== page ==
Saturday, July 31, 2010

My New Top

This is my new top that I made this afternoon/evening. I had cut it out in June & had set it aside. It is kind of weird since the front is cut on the bias & the back is on the straight of grain. The front has 3 pleats on each side of the cowl neckline & gathers across the middle back. The yoke on the back is fully lined but the armhole openings, front neckline, & hem are just folded over & stitched. The pattern was rated easy but the instructions were somewhat wonky so I just made it my way. The fabric is poly/lycra jersey from Jo-Ann Fabrics. My daughter liked it but hubby thought it was too snug. Maybe it would have fit a little better if I had used a 16 from the armholes down. I made it by straight size 14. All in all, I think it will be a cute top for these hot summer days.

Monday, July 26, 2010

Step by Step Tutorial on Full Bust Adjustment

My daughter has been generously blessed so any tops or dresses that I make for her must have a full bust adjustment. Over the past few years, using the book "Fit for Real People", I have developed some steps that must be done for her tops to fit. I hope that this will help someone who is struggling.

Step by Step Tutorial for Full Bust Adjustment
By Marty Cobb
1. Measure your upper bust by pulling the tape measure tight under your arms, around the back, & to the middle of your chest. This is your shoulder/upper bust measurement which is the number that you will purchase your pattern by.

2. Measure your full bust with your favorite bra on going around the middle & to the center of your bust. This will determine the amount of your full bust. The difference between the 2 numbers will be the amount of the full bust adjustment that you will need to make.

3. Measure from your shoulder bone near your neck to your bust apex (nipple). Be sure to measure each side as the measurement may vary. Mark this on your pattern piece.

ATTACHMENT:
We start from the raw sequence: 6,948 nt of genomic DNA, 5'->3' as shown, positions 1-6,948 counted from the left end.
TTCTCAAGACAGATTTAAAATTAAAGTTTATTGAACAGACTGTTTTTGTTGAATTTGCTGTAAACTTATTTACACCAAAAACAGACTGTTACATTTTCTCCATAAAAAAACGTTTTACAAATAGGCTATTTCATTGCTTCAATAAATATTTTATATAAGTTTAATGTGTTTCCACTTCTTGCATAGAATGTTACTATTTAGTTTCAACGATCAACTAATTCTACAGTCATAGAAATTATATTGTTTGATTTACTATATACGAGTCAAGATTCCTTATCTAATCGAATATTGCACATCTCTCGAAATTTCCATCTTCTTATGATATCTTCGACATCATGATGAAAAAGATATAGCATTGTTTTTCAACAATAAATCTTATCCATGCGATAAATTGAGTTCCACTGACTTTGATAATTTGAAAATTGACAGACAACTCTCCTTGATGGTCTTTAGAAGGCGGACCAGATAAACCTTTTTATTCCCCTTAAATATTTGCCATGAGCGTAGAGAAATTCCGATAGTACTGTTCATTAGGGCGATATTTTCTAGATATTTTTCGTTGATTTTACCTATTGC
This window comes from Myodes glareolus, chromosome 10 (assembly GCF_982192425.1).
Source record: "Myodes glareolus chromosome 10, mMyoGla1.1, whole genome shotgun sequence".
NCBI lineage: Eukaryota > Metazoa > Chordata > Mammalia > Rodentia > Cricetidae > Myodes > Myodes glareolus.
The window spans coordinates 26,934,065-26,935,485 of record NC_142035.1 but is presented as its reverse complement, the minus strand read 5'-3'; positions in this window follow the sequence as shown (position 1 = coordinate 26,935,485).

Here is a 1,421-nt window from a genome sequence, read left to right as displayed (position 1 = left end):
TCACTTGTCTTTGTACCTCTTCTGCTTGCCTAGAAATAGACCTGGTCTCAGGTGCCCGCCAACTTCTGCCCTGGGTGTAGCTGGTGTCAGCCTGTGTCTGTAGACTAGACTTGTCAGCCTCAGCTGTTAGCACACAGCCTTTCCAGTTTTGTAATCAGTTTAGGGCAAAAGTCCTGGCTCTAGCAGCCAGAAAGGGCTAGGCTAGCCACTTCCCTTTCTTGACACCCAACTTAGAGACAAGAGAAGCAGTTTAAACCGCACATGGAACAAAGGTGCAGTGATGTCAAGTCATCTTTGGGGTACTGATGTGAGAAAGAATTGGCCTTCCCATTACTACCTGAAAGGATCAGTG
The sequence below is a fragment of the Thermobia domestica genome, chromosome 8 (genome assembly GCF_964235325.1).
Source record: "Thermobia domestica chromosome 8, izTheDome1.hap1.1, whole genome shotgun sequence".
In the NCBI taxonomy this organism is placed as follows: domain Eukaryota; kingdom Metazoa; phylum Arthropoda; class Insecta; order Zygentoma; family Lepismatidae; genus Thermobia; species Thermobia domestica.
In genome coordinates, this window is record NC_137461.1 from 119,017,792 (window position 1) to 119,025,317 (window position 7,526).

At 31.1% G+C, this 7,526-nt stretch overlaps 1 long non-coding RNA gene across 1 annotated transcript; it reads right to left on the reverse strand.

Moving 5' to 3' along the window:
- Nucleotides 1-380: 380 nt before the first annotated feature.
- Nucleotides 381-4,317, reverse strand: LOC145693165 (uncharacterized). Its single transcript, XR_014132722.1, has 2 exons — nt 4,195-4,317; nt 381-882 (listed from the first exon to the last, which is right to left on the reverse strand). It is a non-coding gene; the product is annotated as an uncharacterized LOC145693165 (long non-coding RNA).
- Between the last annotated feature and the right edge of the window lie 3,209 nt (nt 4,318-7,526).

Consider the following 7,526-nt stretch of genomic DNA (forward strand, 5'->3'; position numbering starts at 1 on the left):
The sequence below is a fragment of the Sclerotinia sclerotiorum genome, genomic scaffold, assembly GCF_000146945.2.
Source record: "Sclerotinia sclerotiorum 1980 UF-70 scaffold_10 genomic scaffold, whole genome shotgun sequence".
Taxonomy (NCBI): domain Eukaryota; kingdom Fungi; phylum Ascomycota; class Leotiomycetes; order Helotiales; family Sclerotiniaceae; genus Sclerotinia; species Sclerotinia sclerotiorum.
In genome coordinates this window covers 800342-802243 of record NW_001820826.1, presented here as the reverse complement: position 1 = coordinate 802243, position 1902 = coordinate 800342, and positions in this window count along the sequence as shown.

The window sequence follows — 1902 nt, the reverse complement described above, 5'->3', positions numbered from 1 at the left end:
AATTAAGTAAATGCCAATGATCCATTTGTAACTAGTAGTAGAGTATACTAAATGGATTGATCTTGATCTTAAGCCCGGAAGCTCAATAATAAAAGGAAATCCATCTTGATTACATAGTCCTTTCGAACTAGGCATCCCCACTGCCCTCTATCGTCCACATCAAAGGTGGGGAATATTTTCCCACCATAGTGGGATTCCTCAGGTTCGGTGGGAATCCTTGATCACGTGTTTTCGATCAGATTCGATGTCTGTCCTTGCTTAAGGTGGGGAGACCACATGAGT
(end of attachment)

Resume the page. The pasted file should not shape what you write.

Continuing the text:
4. Note where your darts are located on the pattern piece. Your darts should come to where your apex is so you will be adjusting your darts as well.

5. Add short strips of clear scotch tape along the seam line of the neck & armhole. Clip to the tape about every ½ inch so that the tissue pattern will fit like fabric.

6. Split the center of the side dart almost to the apex. Then from the apex to your waistline measurement, draw a straight line. Now open up the dart the amount needed to add to get your full bust amount. It will look like the dart is hinged. Note: you will be adding length as well as width to your pattern so that the full bust is covered.

7. Split the center of this line to the apex but not cutting thru. You will spread this open to accommodate any fullness needed below the full bust. Lengthen or shorten the pattern as needed for your body shape.

8. Add tissue paper underneath this & tape on top & your pattern will be adjusted for your full bust. Try it on to check that the dart is in the correct position pointing to but not ending at the apex. The center front should be lined up as well as the center back of your pattern piece. Make any adjustments for a broad back or sloping shoulders at this point. After a few tries, this will become easier over time.

This has been adapted from the book “Fit for Real People” by the palmer-pletsch corp & is written according to my understanding of how to make a full bust adjustment.